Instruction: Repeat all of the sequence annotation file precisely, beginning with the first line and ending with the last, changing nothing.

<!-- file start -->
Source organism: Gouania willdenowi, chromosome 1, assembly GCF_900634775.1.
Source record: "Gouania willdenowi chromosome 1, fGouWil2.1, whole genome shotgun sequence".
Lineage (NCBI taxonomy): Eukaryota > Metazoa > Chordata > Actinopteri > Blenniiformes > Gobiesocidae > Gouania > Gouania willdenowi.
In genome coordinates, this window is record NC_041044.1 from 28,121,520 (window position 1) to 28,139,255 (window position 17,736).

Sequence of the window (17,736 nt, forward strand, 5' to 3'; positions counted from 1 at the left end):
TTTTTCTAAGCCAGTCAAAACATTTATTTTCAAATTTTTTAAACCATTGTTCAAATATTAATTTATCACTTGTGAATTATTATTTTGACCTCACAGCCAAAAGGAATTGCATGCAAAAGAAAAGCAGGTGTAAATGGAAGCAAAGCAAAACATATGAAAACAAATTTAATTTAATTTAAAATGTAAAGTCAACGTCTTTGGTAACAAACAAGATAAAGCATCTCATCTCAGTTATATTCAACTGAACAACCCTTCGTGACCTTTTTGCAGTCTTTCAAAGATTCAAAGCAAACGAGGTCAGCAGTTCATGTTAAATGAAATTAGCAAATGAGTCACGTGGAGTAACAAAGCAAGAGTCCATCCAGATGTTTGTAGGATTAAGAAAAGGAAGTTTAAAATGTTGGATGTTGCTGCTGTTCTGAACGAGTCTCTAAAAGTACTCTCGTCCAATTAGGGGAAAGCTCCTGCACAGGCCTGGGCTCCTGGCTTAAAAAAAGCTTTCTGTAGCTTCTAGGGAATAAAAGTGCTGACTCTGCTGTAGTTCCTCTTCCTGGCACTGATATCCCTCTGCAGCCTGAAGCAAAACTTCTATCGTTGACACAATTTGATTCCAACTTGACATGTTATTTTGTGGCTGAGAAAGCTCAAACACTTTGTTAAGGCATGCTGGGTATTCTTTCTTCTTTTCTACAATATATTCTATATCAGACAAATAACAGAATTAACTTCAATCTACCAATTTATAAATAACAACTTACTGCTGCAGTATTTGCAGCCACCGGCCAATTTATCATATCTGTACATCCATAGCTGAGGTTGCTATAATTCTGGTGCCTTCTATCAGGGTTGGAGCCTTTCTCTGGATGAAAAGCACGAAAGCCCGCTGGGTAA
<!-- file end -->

Source organism: Gouania willdenowi, chromosome 1, assembly GCF_900634775.1.
Source record: "Gouania willdenowi chromosome 1, fGouWil2.1, whole genome shotgun sequence".
Lineage (NCBI taxonomy): Eukaryota > Metazoa > Chordata > Actinopteri > Blenniiformes > Gobiesocidae > Gouania > Gouania willdenowi.
In genome coordinates, this window is record NC_041044.1 from 28,121,520 (window position 1) to 28,139,255 (window position 17,736).

Sequence of the window (17,736 nt, forward strand, 5' to 3'; positions counted from 1 at the left end):
TTTTTCTAAGCCAGTCAAAACATTTATTTTCAAATTTTTTAAACCATTGTTCAAATATTAATTTATCACTTGTGAATTATTATTTTGACCTCACAGCCAAAAGGAATTGCATGCAAAAGAAAAGCAGGTGTAAATGGAAGCAAAGCAAAACATATGAAAACAAATTTAATTTAATTTAAAATGTAAAGTCAACGTCTTTGGTAACAAACAAGATAAAGCATCTCATCTCAGTTATATTCAACTGAACAACCCTTCGTGACCTTTTTGCAGTCTTTCAAAGATTCAAAGCAAACGAGGTCAGCAGTTCATGTTAAATGAAATTAGCAAATGAGTCACGTGGAGTAACAAAGCAAGAGTCCATCCAGATGTTTGTAGGATTAAGAAAAGGAAGTTTAAAATGTTGGATGTTGCTGCTGTTCTGAACGAGTCTCTAAAAGTACTCTCGTCCAATTAGGGGAAAGCTCCTGCACAGGCCTGGGCTCCTGGCTTAAAAAAAGCTTTCTGTAGCTTCTAGGGAATAAAAGTGCTGACTCTGCTGTAGTTCCTCTTCCTGGCACTGATATCCCTCTGCAGCCTGAAGCAAAACTTCTATCGTTGACACAATTTGATTCCAACTTGACATGTTATTTTGTGGCTGAGAAAGCTCAAACACTTTGTTAAGGCATGCTGGGTATTCTTTCTTCTTTTCTACAATATATTCTATATCAGACAAATAACAGAATTAACTTCAATCTACCAATTTATAAATAACAACTTACTGCTGCAGTATTTGCAGCCACCGGCCAATTTATCATATCTGTACATCCATAGCTGAGGTTGCTATAATTCTGGTGCCTTCTATCAGGGTTGGAGCCTTTCTCTGGATGAAAAGCACGAAAGCCCGCTGGGTAA